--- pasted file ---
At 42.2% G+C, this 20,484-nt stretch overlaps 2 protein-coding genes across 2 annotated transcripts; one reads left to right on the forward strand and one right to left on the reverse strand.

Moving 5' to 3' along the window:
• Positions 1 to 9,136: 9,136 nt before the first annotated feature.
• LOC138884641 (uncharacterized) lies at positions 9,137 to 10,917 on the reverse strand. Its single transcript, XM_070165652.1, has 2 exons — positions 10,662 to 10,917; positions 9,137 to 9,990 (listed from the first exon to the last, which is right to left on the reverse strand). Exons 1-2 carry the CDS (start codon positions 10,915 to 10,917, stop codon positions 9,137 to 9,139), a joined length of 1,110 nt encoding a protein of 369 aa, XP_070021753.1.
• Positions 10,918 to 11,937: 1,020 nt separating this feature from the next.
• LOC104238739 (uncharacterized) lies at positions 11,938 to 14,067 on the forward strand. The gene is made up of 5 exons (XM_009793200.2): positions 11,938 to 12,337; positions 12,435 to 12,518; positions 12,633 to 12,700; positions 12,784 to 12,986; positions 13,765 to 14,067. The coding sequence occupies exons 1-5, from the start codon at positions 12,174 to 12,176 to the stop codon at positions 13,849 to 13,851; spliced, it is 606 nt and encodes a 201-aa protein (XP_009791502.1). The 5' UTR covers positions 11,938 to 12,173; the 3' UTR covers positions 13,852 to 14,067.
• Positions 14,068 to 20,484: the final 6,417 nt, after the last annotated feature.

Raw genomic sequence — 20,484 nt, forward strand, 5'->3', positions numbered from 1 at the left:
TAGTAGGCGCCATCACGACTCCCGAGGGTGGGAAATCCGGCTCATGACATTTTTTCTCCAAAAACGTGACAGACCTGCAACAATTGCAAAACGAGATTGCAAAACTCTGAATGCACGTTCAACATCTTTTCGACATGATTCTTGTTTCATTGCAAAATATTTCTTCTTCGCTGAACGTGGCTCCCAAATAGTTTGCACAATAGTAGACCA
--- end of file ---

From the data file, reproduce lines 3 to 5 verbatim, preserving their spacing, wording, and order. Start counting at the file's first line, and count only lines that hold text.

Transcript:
• Positions 1 to 9,136: 9,136 nt before the first annotated feature.
• LOC138884641 (uncharacterized) lies at positions 9,137 to 10,917 on the reverse strand. Its single transcript, XM_070165652.1, has 2 exons — positions 10,662 to 10,917; positions 9,137 to 9,990 (listed from the first exon to the last, which is right to left on the reverse strand). Exons 1-2 carry the CDS (start codon positions 10,915 to 10,917, stop codon positions 9,137 to 9,139), a joined length of 1,110 nt encoding a protein of 369 aa, XP_070021753.1.
• Positions 10,918 to 11,937: 1,020 nt separating this feature from the next.